News24.com | France’s Macron says Australia PM lied over submarine deal

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French President Emmanuel Macron.

French President Emmanuel Macron.

  • French President Emmanuel Macron said Australian Prime Minister Scott Morrison lied to him over the cancellation of a submarine building contract.
  • The alliance caught Paris off guard, prompting it to recall ambassadors from Washington and Canberra amid accusations that France had been betrayed.
  • Morrison said that he had not lied, and had previously explained to Macron that conventional submarines would no longer meet Australia’s needs.

French President Emmanuel Macron said Australian Prime Minister Scott Morrison lied to him over the cancellation of a submarine building contract in September, and indicated more efforts were required to rebuild trust between the two allies.

In Rome for the G20 summit, the two leaders were meeting for first time since Australia scrapped the multi-billion dollar deal with France as part of a new security alliance with Britain and the United States unveiled in September.

The alliance, dubbed AUKUS, which could give Australia access to nuclear-powered submarines, caught Paris off guard, prompting it to recall ambassadors from Washington and Canberra amid accusations that France had been betrayed.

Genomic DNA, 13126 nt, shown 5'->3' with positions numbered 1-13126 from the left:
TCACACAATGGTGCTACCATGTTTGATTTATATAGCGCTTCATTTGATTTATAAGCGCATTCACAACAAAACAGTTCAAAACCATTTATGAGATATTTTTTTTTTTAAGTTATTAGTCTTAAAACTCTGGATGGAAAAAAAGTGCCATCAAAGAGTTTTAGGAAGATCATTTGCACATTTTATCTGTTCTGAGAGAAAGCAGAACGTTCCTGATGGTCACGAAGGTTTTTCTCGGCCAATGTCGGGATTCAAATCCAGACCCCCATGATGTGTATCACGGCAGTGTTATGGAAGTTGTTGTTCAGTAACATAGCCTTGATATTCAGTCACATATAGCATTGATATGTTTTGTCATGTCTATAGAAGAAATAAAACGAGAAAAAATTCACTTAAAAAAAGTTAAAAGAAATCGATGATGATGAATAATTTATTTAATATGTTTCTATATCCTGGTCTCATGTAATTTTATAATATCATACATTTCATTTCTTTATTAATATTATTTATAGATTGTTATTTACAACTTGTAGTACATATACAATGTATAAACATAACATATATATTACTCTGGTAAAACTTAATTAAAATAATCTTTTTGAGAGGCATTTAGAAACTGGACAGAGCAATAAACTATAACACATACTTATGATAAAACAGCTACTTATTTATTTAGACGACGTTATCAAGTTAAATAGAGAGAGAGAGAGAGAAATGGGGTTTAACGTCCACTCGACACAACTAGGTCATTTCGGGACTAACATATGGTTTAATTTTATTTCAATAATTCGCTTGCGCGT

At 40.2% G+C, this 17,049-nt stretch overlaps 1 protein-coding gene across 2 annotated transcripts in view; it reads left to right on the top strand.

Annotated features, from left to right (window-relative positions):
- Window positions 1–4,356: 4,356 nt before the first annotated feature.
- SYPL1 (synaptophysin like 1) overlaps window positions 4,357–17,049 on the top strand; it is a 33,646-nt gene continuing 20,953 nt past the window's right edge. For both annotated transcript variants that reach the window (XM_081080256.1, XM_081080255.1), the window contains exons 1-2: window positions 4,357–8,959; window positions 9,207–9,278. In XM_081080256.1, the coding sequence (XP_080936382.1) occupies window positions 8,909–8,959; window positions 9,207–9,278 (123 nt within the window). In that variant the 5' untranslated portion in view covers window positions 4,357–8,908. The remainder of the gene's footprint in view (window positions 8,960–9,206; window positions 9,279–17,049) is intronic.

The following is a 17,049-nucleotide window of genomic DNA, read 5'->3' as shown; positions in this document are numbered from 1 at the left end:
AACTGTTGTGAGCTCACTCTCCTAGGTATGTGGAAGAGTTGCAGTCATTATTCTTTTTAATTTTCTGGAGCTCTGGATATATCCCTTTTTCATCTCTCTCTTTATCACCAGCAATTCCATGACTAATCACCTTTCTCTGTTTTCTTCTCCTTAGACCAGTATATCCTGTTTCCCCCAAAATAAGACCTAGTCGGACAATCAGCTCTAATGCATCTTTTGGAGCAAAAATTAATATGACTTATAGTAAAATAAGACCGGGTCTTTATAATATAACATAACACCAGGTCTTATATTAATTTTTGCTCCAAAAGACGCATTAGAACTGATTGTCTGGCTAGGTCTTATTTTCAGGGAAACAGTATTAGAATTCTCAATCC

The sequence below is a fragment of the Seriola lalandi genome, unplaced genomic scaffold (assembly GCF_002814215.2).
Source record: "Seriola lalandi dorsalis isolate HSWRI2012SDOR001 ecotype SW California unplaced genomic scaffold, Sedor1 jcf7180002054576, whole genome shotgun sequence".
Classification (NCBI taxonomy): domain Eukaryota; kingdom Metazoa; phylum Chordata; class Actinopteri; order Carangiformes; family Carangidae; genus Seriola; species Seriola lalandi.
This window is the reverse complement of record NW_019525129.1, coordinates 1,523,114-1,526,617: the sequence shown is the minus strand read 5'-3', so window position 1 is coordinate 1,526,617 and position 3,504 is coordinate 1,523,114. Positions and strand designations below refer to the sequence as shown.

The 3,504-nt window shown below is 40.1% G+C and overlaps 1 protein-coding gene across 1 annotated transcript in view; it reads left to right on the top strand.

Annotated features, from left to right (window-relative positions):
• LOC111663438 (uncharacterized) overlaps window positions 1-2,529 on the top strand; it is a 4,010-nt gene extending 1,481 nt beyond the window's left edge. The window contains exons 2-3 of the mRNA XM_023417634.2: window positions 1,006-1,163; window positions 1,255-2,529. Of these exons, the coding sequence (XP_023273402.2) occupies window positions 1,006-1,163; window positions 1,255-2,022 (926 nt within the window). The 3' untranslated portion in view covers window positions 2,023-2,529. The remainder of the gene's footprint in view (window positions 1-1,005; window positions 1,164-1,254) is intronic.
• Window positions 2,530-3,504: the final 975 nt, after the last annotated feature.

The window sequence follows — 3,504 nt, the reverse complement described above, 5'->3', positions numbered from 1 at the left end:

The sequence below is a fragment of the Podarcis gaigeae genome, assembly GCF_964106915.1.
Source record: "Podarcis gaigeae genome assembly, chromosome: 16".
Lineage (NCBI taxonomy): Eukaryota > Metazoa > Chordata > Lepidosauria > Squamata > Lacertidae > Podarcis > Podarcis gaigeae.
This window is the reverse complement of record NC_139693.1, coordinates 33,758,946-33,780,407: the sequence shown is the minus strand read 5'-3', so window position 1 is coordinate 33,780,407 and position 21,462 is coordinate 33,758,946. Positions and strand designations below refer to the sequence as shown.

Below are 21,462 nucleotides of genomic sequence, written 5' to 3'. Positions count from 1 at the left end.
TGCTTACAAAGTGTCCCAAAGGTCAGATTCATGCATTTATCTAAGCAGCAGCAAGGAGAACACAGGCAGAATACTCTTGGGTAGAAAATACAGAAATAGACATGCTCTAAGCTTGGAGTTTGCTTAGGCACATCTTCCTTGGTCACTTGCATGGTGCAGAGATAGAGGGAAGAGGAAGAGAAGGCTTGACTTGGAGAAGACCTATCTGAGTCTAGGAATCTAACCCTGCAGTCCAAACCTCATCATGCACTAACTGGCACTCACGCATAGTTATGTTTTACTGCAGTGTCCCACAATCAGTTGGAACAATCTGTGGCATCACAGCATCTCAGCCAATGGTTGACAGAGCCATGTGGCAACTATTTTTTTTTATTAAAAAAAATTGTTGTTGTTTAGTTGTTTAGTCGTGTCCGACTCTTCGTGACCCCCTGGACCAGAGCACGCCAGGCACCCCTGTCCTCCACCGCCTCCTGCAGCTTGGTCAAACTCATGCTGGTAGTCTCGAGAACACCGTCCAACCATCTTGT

“I don’t think, I know,” Macron said in response to a question whether he thought that Morrison had lied to him

“I have a lot of respect for your country,” he said in comments on Sunday to a group of Australian reporters who had travelled to Italy for the summit of leaders of the top 20 economies.

Macron added:

I have a lot of respect and a lot of friendship for your people. I just say when we have respect, you have to be true and you have to behave in line, and consistently, with this value.

Morrison told a media conference later the same day that he had not lied, and had previously explained to Macron that conventional submarines would no longer meet Australia’s needs. The process of repairing ties had begun, he added.

Australian Deputy Prime Minister Barnaby Joyce urged France to view the matter in perspective.

“We didn’t steal an island, we didn’t deface the Eiffel Tower. It was a contract,” Joyce told reporters in Moree, 644 km(400 miles) northwest of Sydney.

“Contracts have terms and conditions, and one of those terms and conditions and propositions is that you might get out of the contract.”

On Friday, US President Joe Biden said the handling of the new pact had been clumsy, adding that he had thought France had been informed of the contract cancellation before the pact was announced.


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